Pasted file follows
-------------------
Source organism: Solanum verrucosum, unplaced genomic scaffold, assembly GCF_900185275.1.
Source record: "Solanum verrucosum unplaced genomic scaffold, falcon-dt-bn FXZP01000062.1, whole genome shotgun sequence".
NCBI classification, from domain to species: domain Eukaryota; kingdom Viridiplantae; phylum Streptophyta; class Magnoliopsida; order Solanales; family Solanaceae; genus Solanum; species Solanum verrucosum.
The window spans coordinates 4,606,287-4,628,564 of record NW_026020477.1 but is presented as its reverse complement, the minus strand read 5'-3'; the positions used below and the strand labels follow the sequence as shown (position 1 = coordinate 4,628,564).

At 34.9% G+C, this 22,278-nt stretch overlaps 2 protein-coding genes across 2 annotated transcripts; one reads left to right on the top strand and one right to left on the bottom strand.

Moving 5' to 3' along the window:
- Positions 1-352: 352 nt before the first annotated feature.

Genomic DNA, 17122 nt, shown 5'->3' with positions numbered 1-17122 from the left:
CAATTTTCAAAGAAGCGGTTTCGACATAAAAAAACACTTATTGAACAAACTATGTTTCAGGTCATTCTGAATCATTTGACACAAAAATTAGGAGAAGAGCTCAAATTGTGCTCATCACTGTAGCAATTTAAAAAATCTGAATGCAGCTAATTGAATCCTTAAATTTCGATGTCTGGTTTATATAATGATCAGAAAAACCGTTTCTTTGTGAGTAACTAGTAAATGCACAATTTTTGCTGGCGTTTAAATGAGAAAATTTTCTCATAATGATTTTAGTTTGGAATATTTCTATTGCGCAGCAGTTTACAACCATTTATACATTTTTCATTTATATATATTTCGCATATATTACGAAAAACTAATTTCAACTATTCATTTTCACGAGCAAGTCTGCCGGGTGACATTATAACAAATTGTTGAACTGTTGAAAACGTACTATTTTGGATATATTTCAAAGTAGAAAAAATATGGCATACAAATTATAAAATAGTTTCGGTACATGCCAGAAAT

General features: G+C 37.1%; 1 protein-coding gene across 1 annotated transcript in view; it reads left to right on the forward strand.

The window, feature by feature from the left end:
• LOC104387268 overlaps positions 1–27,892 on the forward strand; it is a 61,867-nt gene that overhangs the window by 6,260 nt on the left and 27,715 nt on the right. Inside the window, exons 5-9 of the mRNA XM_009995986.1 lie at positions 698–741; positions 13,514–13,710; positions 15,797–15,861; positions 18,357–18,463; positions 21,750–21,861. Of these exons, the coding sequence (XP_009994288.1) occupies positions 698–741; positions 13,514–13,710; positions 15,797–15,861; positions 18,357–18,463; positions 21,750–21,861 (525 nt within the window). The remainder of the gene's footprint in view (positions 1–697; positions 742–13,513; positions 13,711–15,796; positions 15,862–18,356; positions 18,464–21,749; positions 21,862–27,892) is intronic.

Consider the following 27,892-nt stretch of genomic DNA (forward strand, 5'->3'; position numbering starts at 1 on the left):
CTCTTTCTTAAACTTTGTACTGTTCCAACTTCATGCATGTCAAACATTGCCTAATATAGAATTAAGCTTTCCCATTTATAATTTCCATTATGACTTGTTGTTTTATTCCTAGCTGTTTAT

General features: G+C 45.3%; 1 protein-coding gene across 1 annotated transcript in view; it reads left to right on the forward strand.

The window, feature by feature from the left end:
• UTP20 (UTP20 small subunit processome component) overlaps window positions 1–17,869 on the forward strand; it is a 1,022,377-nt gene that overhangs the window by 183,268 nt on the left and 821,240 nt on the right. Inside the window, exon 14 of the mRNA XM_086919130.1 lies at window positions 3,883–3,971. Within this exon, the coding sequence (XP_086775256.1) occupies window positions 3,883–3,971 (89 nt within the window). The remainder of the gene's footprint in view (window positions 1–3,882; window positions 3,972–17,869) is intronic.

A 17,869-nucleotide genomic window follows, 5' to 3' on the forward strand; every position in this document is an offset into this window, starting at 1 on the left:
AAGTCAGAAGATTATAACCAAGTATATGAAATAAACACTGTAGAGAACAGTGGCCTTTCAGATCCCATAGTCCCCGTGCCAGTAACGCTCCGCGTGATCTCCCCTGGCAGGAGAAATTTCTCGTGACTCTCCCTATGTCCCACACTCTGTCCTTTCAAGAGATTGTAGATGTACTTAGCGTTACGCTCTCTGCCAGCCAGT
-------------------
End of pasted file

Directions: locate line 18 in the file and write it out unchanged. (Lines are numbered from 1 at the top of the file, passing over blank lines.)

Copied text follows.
A 17,869-nucleotide genomic window follows, 5' to 3' on the forward strand; every position in this document is an offset into this window, starting at 1 on the left: